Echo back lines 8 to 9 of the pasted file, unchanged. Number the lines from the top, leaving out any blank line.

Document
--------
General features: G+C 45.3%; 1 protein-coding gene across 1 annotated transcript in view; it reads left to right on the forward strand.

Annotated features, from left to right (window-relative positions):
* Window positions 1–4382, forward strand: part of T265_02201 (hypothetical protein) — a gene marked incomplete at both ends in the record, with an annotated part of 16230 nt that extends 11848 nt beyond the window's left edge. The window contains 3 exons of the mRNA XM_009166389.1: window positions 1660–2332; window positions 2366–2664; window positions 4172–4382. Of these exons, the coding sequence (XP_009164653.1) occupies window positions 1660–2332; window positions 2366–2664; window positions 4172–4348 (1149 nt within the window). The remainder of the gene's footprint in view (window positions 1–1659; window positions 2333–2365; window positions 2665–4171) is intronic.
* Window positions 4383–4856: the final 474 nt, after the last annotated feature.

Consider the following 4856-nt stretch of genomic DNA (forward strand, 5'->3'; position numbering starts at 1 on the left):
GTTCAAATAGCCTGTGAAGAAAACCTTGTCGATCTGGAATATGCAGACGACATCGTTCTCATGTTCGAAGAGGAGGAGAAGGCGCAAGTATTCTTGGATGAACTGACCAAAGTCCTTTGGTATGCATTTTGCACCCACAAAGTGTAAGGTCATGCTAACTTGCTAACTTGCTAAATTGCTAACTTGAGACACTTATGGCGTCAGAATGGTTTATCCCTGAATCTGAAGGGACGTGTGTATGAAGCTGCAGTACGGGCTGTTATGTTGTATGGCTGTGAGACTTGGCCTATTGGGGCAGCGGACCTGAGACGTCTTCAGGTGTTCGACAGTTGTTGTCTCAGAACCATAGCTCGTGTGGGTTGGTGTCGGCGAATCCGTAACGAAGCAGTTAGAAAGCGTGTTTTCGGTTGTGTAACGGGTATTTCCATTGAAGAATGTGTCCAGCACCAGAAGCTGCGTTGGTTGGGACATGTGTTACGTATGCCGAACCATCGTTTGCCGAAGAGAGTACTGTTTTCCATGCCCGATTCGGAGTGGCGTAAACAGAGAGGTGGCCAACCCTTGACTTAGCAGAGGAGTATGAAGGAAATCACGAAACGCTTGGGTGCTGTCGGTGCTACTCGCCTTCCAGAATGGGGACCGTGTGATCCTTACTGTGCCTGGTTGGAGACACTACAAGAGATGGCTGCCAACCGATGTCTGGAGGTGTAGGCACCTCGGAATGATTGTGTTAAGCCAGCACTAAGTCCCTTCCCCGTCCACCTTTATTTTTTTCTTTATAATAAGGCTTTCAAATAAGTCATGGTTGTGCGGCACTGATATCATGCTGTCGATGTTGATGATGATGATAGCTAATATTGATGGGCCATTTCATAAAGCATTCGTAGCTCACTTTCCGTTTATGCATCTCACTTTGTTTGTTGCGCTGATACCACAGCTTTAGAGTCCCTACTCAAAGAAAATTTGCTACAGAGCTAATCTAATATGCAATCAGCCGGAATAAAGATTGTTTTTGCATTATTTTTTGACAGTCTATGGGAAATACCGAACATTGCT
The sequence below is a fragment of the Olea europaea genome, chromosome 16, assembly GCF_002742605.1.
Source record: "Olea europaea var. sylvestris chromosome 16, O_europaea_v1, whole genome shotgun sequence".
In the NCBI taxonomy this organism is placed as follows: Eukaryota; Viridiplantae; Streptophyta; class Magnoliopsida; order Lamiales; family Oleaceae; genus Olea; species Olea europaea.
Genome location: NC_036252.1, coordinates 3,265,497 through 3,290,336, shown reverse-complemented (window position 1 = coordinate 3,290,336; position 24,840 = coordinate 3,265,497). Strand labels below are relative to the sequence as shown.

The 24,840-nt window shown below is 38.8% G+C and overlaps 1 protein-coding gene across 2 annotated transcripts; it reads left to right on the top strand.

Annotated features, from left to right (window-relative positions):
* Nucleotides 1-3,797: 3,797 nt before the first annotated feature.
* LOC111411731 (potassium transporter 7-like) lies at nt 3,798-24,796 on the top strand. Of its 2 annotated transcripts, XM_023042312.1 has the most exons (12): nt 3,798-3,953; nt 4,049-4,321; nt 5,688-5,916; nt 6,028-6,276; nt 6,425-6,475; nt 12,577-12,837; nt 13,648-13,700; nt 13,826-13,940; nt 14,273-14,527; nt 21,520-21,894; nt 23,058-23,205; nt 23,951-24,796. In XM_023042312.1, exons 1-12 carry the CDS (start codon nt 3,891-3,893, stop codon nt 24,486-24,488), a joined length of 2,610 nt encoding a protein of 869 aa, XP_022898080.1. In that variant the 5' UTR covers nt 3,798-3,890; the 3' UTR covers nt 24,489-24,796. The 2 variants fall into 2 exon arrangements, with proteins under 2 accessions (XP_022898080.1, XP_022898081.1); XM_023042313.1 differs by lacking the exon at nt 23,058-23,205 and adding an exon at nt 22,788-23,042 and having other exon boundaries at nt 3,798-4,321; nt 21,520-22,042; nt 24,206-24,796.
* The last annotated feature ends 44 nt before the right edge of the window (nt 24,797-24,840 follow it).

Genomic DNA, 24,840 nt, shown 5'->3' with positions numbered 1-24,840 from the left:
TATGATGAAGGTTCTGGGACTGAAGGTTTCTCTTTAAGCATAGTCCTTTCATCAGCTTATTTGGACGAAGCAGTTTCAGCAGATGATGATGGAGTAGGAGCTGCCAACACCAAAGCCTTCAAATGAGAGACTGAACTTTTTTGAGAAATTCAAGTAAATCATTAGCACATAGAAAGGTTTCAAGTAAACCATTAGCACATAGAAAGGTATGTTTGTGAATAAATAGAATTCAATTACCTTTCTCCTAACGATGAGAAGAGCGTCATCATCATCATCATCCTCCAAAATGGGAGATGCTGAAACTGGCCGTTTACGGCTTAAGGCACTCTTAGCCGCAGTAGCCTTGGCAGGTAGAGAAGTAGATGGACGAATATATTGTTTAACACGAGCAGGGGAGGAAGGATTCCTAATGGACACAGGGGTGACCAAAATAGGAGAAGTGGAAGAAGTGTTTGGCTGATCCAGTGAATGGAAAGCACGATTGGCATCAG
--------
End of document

Source record: "Olea europaea var. sylvestris chromosome 16, O_europaea_v1, whole genome shotgun sequence".
In the NCBI taxonomy this organism is placed as follows: Eukaryota; Viridiplantae; Streptophyta; class Magnoliopsida; order Lamiales; family Oleaceae; genus Olea; species Olea europaea.